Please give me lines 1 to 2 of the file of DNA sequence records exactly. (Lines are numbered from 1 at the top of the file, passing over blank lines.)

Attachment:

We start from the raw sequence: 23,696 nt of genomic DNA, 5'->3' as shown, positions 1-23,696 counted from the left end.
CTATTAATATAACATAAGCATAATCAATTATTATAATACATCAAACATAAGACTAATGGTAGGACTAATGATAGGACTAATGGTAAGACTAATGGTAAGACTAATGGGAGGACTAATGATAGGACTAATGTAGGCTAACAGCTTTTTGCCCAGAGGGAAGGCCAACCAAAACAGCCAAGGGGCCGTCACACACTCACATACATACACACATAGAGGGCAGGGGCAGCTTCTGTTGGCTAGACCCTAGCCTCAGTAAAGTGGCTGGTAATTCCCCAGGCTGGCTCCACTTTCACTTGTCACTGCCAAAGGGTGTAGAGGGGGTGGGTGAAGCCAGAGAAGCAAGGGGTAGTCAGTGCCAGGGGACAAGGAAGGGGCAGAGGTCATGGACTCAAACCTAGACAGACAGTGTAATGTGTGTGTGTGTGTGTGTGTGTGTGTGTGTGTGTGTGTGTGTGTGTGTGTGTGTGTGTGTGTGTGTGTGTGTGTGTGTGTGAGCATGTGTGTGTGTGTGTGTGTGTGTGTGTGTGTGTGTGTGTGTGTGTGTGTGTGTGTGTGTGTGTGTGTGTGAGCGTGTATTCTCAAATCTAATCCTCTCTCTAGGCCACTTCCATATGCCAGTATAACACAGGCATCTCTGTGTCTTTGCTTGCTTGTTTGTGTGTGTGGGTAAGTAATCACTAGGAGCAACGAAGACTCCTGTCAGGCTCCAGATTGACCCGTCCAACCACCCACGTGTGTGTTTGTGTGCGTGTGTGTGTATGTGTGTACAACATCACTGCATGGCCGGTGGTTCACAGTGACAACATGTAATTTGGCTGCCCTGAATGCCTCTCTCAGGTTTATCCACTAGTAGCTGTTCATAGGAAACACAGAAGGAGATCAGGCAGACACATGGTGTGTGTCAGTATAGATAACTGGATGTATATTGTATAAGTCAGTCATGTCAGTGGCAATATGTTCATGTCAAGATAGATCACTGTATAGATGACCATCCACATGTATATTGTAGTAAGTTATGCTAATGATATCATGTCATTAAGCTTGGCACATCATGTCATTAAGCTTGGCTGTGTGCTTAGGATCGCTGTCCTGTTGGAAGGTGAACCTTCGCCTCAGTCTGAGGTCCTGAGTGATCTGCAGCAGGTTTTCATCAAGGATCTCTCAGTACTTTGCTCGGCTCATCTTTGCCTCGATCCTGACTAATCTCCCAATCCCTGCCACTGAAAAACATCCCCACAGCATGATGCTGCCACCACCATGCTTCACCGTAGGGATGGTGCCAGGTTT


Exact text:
We start from the raw sequence: 23,696 nt of genomic DNA, 5'->3' as shown, positions 1-23,696 counted from the left end.
CTATTAATATAACATAAGCATAATCAATTATTATAATACATCAAACATAAGACTAATGGTAGGACTAATGATAGGACTAATGGTAAGACTAATGGTAAGACTAATGGGAGGACTAATGATAGGACTAATGTAGGCTAACAGCTTTTTGCCCAGAGGGAAGGCCAACCAAAACAGCCAAGGGGCCGTCACACACTCACATACATACACACATAGAGGGCAGGGGCAGCTTCTGTTGGCTAGACCCTAGCCTCAGTAAAGTGGCTGGTAATTCCCCAGGCTGGCTCCACTTTCACTTGTCACTGCCAAAGGGTGTAGAGGGGGTGGGTGAAGCCAGAGAAGCAAGGGGTAGTCAGTGCCAGGGGACAAGGAAGGGGCAGAGGTCATGGACTCAAACCTAGACAGACAGTGTAATGTGTGTGTGTGTGTGTGTGTGTGTGTGTGTGTGTGTGTGTGTGTGTGTGTGTGTGTGTGTGTGTGTGTGTGTGTGTGTGTGAGCATGTGTGTGTGTGTGTGTGTGTGTGTGTGTGTGTGTGTGTGTGTGTGTGTGTGTGTGTGTGTGTGTGTGTGAGCGTGTATTCTCAAATCTAATCCTCTCTCTAGGCCACTTCCATATGCCAGTATAACACAGGCATCTCTGTGTCTTTGCTTGCTTGTTTGTGTGTGTGGGTAAGTAATCACTAGGAGCAACGAAGACTCCTGTCAGGCTCCAGATTGACCCGTCCAACCACCCACGTGTGTGTTTGTGTGCGTGTGTGTGTATGTGTGTACAACATCACTGCATGGCCGGTGGTTCACAGTGACAACATGTAATTTGGCTGCCCTGAATGCCTCTCTCAGGTTTATCCACTAGTAGCTGTTCATAGGAAACACAGAAGGAGATCAGGCAGACACATGGTGTGTGTCAGTATAGATAACTGGATGTATATTGTATAAGTCAGTCATGTCAGTGGCAATATGTTCATGTCAAGATAGATCACTGTATAGATGACCATCCACATGTATATTGTAGTAAGTTATGCTAATGATATCATGTCATTAAGCTTGGCACATCATGTCATTAAGCTTGGCTGTGTGCTTAGGATCGCTGTCCTGTTGGAAGGTGAACCTTCGCCTCAGTCTGAGGTCCTGAGTGATCTGCAGCAGGTTTTCATCAAGGATCTCTCAGTACTTTGCTCGGCTCATCTTTGCCTCGATCCTGACTAATCTCCCAATCCCTGCCACTGAAAAACATCCCCACAGCATGATGCTGCCACCACCATGCTTCACCGTAGGGATGGTGCCAGGTTT